Crépu: Our DNA Depicts Black Hair in All Its Glory

The second edition of the Ottawa Black History Month showcase dives deeper into the intricacy of the Black hair journey through art, fashion, technology, advocacy, and self-care.

When Sharlène Clarke, founder of Hors Pair Social, an Ottawa Black social group, approached Sandra Ngenge Dusabe, founder of The Moving Art Gallery, with the idea of a Black hair art show, she was hesitant. “I thought that something only about hair would be too much,” she admits, but Dusabe was enthusiastic. They collaborated, using Dusabe’s curatorial background and Clarke’s event management expertise to create Crépu: Our DNA last year. Crépu (meaning curly or kinky) is a meditation on Black hair in all its forms, through education, visual arts, and innovation. “When you look at representations of Black folk in the public, there isn’t a lot of afro-textured hair that is well maintained and taken care of,” Dusabe says.

Earlier this month, the informative event returned.

The first event of the night, Hydrating Tight Curls and Coils, was a live hair workshop by Ottawa hair salon Curly Hair Designs. The founder, Paula Whitelocke, was accompanied on stage by a few models and her colleague Rhea Jemmott. During Whitelocke’s explanation of common Black hair myths, she explained that though hair oils are culturally relevant, they block our hair from retaining moisture so are detrimental to our hair health. Whitelocke also reminded us that hair care is self-care and to explore our natural hair patterns.





This is easier said than done. “A lot of the Black community has experienced trauma when it comes to getting their hair done or experiences as a child growing up,” Jemmott said. This hinders education about hair care and trust in hair professionals, which can last into adult years. One prevalent stereotype is that Black hair is hard to take care of, but Jemmott disagreed: it’s “not hard to take care of, but it requires time, effort and energy.” She emphasized the need for more support for curly hair salons to bridge this knowledge gap. “You have to be able to commit to prioritizing your self-care.”

The Hair Art Runway was the event du jour, if Crépu’s poster is any indication. The runway was divided into three sections where three local hair artists, Empress Charifa, Solit Silks, and DRS Anointed Hair Spa, displayed varying hairstyles and sculptures on their models. The audience erupted into oohs and aahs as each model revealed a creation more intricate than the last. Themes and attire varied from traditional to alternative, but all looks were undeniably regal.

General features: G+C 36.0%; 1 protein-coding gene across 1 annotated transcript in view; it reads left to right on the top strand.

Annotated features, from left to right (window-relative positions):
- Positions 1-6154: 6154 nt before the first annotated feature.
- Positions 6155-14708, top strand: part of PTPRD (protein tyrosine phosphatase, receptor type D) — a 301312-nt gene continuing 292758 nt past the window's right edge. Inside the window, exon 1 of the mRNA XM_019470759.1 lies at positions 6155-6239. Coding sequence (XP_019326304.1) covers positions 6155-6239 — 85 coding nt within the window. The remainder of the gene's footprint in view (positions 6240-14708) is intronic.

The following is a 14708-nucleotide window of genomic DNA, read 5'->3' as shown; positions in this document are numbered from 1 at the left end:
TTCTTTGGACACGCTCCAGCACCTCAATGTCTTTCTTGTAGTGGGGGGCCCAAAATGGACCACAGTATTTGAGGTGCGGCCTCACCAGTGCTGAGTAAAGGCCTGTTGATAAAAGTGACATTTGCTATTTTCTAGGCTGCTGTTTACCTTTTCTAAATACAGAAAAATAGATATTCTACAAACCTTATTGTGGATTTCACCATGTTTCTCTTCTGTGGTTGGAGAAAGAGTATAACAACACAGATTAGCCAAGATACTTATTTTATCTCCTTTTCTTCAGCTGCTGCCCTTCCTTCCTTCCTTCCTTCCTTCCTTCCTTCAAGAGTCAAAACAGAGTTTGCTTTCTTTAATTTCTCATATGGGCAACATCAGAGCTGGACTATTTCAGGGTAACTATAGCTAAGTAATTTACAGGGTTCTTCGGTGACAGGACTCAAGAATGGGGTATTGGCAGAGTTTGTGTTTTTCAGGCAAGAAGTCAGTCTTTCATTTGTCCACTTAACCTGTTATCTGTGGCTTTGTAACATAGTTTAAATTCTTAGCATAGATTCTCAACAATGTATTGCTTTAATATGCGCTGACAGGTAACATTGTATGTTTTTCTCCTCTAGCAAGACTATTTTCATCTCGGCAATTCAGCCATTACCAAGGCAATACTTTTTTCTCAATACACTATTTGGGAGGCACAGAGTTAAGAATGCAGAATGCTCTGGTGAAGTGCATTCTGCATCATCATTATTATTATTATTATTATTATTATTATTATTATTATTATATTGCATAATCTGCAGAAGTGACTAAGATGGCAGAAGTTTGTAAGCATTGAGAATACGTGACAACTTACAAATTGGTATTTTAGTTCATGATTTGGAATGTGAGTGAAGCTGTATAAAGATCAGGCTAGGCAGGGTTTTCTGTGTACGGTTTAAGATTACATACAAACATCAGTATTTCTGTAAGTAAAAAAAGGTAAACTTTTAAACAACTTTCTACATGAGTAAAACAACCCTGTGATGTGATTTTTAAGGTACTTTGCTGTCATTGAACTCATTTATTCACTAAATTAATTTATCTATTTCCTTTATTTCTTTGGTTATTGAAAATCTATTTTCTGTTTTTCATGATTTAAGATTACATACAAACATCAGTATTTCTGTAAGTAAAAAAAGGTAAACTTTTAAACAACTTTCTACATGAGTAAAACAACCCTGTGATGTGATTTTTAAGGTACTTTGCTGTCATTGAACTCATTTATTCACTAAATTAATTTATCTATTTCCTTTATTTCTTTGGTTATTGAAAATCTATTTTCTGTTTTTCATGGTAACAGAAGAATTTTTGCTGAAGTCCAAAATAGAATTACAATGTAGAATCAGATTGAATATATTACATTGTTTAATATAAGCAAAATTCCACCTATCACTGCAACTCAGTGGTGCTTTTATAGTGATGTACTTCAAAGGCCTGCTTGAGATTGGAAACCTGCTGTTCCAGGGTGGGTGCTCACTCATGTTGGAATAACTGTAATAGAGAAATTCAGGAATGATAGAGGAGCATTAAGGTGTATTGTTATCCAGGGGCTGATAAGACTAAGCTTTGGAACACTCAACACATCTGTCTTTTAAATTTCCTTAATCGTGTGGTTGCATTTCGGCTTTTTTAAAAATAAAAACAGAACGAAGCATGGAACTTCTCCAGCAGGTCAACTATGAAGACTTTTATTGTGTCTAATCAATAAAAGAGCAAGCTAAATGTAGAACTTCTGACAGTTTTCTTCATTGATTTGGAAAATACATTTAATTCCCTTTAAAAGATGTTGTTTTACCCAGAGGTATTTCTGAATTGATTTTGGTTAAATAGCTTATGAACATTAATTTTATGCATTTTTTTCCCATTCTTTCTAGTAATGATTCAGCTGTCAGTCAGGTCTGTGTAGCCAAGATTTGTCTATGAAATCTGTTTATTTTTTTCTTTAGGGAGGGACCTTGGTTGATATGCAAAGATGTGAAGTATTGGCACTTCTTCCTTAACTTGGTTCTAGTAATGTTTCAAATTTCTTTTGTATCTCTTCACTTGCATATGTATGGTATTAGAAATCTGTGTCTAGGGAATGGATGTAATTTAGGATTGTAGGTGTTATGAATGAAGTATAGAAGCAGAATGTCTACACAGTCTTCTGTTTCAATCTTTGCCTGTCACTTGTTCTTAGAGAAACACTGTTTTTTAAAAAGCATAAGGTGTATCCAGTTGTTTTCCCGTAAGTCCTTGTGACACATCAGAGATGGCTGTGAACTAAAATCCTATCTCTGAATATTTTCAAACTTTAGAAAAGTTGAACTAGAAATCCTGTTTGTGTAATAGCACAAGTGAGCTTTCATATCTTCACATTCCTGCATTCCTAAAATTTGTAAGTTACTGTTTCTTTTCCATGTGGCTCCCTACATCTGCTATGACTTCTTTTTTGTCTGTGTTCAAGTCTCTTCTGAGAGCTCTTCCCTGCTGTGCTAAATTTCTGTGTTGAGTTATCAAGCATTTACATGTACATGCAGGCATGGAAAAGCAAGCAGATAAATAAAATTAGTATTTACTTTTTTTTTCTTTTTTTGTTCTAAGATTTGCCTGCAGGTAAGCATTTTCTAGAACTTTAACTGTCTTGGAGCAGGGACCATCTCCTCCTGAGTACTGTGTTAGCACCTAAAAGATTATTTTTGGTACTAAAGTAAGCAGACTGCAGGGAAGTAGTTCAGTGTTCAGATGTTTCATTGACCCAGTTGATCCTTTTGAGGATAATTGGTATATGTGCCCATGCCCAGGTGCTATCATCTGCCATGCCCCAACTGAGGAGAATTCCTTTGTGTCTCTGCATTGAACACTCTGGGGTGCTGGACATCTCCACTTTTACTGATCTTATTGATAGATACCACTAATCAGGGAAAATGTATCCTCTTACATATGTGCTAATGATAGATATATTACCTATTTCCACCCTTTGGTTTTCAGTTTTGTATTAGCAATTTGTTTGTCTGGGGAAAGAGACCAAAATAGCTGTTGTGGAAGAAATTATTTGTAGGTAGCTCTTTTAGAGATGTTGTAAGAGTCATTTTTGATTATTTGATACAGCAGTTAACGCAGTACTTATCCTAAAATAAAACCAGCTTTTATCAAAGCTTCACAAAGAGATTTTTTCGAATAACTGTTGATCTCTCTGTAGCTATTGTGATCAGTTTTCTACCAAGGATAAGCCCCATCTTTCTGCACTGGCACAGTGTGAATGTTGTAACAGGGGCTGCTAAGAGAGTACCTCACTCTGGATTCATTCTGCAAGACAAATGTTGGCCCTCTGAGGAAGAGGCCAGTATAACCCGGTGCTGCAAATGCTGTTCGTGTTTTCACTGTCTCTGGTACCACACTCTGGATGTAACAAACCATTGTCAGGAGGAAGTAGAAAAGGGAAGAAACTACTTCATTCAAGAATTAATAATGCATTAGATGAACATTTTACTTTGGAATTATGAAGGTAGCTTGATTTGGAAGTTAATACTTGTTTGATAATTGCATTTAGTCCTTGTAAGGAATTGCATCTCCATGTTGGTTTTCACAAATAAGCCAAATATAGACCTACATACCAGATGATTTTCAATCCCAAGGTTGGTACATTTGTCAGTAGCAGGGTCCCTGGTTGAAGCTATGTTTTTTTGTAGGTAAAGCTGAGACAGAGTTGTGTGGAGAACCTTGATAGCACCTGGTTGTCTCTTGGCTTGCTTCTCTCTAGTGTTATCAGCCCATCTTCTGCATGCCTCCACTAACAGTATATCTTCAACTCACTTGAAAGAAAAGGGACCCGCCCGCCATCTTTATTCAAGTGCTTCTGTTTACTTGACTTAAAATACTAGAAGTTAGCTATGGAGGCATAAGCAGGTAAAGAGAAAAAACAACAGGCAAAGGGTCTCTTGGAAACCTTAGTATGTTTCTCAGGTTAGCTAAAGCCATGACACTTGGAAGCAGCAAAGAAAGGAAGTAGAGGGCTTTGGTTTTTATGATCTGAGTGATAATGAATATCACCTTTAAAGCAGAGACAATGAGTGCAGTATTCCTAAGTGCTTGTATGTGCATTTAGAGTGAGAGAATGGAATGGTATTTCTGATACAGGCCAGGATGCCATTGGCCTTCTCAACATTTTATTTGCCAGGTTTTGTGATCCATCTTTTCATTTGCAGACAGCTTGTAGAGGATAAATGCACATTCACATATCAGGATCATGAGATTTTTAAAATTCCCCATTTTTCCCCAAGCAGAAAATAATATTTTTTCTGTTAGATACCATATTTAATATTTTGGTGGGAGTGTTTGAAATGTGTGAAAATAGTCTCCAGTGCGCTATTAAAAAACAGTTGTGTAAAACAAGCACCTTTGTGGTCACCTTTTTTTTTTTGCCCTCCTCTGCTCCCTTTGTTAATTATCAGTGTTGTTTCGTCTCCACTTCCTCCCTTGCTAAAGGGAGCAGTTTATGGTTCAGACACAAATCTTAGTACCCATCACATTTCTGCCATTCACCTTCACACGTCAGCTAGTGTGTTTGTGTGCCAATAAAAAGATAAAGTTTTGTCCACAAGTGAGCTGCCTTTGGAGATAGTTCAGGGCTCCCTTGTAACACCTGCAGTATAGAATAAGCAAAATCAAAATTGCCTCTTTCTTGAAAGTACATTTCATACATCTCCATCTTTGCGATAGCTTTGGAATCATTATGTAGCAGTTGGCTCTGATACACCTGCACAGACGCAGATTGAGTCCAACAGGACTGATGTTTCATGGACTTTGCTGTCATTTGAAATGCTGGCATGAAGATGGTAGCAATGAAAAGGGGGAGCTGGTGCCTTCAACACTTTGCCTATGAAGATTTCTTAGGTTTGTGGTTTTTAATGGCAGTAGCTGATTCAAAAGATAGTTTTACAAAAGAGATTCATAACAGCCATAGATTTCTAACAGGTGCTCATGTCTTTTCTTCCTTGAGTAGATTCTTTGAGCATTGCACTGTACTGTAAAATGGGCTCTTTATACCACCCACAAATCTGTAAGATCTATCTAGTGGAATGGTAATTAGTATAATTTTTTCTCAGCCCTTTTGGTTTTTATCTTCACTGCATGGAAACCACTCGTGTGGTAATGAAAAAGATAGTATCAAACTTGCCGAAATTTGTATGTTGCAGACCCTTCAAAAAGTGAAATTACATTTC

The rest of the event consisted of talks and presentations. First, Sarah Jaworski and Alexa Lepera, assistant curators at Ingenium, a group of Ottawa science and technology museums, explained how Crépu piqued their interest after attending last year. After recognizing a gap in the collection showcasing domestic technologies involved in Black Canadian hair culture, they pitched the theme to the museum organizers.

Other presentations featured a presentation by local nonprofit, Atelier en Boucle, performances by singer DORESSA and spoken word artist MayaSpoken, and a preview of the short film Nid d’oiseau.

Crépu and its community of supporters are prime examples of what’s possible investing in Black creativity. Canada has slowly erased Blackness from its history, Dusabe says, “subsequently forcing us to create spaces on our own.” Dusabe says.

To keep this work going, it’s important to support local organizations such as these not just during Black History Month but year round, through attendance, donations, and word of mouth.

Photography by Curtis Perry.